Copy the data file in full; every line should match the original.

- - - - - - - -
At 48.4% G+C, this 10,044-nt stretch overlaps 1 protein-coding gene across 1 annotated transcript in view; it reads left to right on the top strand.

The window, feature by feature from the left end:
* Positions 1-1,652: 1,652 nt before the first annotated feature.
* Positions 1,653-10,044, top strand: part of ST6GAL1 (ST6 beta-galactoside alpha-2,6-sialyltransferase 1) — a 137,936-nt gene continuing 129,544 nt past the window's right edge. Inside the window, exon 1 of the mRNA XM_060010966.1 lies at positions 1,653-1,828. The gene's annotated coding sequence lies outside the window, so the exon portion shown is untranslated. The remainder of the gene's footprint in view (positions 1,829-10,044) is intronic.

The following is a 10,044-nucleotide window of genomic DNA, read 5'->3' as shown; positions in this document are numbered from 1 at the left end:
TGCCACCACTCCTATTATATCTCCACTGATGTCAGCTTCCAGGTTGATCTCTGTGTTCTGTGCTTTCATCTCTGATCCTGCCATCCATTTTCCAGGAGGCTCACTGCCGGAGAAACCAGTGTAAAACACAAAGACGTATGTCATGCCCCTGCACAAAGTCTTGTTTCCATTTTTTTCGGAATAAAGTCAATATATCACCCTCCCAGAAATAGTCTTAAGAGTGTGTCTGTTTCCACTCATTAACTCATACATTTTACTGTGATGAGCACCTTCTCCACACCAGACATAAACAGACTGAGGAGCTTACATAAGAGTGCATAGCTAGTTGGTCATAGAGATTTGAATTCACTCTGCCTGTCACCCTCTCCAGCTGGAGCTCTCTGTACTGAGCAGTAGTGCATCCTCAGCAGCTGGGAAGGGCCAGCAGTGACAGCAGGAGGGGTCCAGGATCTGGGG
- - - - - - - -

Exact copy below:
At 48.4% G+C, this 10,044-nt stretch overlaps 1 protein-coding gene across 1 annotated transcript in view; it reads left to right on the top strand.

The window, feature by feature from the left end:
* Positions 1-1,652: 1,652 nt before the first annotated feature.
* Positions 1,653-10,044, top strand: part of ST6GAL1 (ST6 beta-galactoside alpha-2,6-sialyltransferase 1) — a 137,936-nt gene continuing 129,544 nt past the window's right edge. Inside the window, exon 1 of the mRNA XM_060010966.1 lies at positions 1,653-1,828. The gene's annotated coding sequence lies outside the window, so the exon portion shown is untranslated. The remainder of the gene's footprint in view (positions 1,829-10,044) is intronic.

The following is a 10,044-nucleotide window of genomic DNA, read 5'->3' as shown; positions in this document are numbered from 1 at the left end:
TGCCACCACTCCTATTATATCTCCACTGATGTCAGCTTCCAGGTTGATCTCTGTGTTCTGTGCTTTCATCTCTGATCCTGCCATCCATTTTCCAGGAGGCTCACTGCCGGAGAAACCAGTGTAAAACACAAAGACGTATGTCATGCCCCTGCACAAAGTCTTGTTTCCATTTTTTTCGGAATAAAGTCAATATATCACCCTCCCAGAAATAGTCTTAAGAGTGTGTCTGTTTCCACTCATTAACTCATACATTTTACTGTGATGAGCACCTTCTCCACACCAGACATAAACAGACTGAGGAGCTTACATAAGAGTGCATAGCTAGTTGGTCATAGAGATTTGAATTCACTCTGCCTGTCACCCTCTCCAGCTGGAGCTCTCTGTACTGAGCAGTAGTGCATCCTCAGCAGCTGGGAAGGGCCAGCAGTGACAGCAGGAGGGGTCCAGGATCTGGGG